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3:20 PM
@dcorking Actually I have not been here from the beginning so I don't know all the history -- I presumed it was this way because S.E. does sort of implicitly have a no overlap policy in that for sites to make it out of Area 51, they have to demonstrate that there is a reasonable scope of questions that couldn't be asked anywhere else. So I was mistaken in saying it's a hard and fast official policy, etc.
There's a discussion of this from the site's Area 51 days:
21
Q: Raspberry Pi shares scope with many sites...is it necessary?

Kevin VermeerProposal: Raspberry-Pi Hardware and Software This site shares its scope with many other sites: Electrical Engineering: The hardware, peripheral development, writing drivers, hardware-related problems with the OS Stack Overflow: Writing software for the Raspberry Pi, probably programming questi...

I agree w/ the second comment on that question, re, excessive permissiveness encourages "help vampirism". The "Fork it!" link at the bottom of that is also interesting, as it revolves around the genesis of the separate Ubuntu/U&L sites:
Joel Spolsky on September 02, 2010

First, some background. I grew up in Albuquerque, New Mexico… OK, wait a minute, you don’t need that much background.

In the beginning there was Stack Overflow. When we set up Stack Overflow, we knew people would use it to ask questions about lots and lots of different programming topics. Instead of the traditional approach, where you have a thousand different groups and sub-groups on every topic imaginable (like Usenet (comp.lang.vb.syntax.parens.unmatched, anyone?), the Stack Overflow approach was to use more free-form tags. Theoretically, tags would let you ask a question that ha …

 
3:33 PM
As for specifically allowing general linux questions here, in addition to what I've already said about why that is IMO a bad idea in theory, I'll give you some opinions about what I'm sure it will mean here if adopted in practice. I spend a lot of time here...I'm not just the number 3 ranked user, but when earlier when doing some digging about why the site has such a relatively poor "answered question ratio", noticed...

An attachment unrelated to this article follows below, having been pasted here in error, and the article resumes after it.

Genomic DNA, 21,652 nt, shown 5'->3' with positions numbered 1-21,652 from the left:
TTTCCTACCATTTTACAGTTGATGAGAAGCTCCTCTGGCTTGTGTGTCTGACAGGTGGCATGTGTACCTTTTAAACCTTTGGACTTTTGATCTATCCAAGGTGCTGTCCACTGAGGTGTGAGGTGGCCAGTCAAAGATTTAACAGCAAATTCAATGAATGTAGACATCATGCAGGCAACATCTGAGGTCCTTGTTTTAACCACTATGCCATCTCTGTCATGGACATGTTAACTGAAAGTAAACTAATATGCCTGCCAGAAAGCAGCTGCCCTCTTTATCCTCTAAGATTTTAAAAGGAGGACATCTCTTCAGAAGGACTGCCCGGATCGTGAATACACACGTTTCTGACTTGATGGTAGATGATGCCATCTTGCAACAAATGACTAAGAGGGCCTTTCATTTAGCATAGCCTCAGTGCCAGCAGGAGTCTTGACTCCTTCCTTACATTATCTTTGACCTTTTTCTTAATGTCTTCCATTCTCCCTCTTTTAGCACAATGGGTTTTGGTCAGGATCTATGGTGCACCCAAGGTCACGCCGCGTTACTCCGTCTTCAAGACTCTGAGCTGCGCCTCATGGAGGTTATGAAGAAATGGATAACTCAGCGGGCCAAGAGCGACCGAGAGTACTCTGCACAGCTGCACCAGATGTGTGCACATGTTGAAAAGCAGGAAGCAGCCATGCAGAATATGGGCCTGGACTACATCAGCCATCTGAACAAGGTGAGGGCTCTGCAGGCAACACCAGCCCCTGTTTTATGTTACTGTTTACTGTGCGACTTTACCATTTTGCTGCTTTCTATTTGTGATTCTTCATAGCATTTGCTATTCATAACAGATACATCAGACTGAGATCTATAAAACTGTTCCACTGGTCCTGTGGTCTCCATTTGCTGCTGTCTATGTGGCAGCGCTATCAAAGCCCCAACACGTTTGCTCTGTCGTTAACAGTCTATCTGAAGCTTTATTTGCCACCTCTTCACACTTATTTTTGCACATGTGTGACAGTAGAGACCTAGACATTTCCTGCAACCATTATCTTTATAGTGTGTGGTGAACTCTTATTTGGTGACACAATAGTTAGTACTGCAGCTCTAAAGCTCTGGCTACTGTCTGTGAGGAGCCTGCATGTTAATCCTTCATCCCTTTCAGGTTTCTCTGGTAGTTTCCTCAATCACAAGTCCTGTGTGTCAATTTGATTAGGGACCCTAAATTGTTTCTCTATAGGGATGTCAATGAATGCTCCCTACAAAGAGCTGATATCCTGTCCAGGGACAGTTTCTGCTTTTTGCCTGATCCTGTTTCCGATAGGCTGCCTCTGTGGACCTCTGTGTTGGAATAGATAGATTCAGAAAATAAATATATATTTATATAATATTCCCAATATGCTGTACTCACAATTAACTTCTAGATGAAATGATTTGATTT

thanks @goldilocks
 
...I'm #2 in terms of number of answers given. I'm not saying this so much to brag, but just to indicate that I don't just have a lot of points, I've read and deal with a lot of questions (right now, I at least read pretty much all of them). My whole area of expertise is linux, so if we opened this up, there'd be the opportunity for me to score even more points, etc. -- but that is obviously not a decent motivation for wanting to do so...
@dcorking Hey. I'm being long-winded again ;)
Anyway, if we did do that here -- BTW, I would not try to stop you from putting it to a vote -- what I'm positive about is, we'd end up with a steadily climbing "unanswered question" rate. In a sense that doesn't matter (although it would dash our chances of making it out of beta), but it would reflect what I've been saying about the consequences of help vampirism. People get sick of answering the same question repeatedly (why there's closed dupes), sick of helping people who...
... won't make an effort to help themselves (why there's downvotes), etc. I think it is a very bad idea to encourage people new to linux via the pi to become insular for whatever reason. I understand it is not the easiest OS to learn, especially in the pi context, and there' s commonly a bit of resentment about that ("I wish it just ran Windows", etc), such that maybe people don't want to have to go hat in hand to a larger community that actually uses linux by choice.
Perhaps because of this, I see a disproportionate amount of cargo cult style methodology online associated with the pi. Dealing with linux questions here is bound to add to that -- I just don't see the potential for us to become a genuine source of expertise along those lines in the way that U&L already is so much as I see the potential for the blind leading the blind...
It is product of a small user base. I think we actually have our hands full as it is.
 

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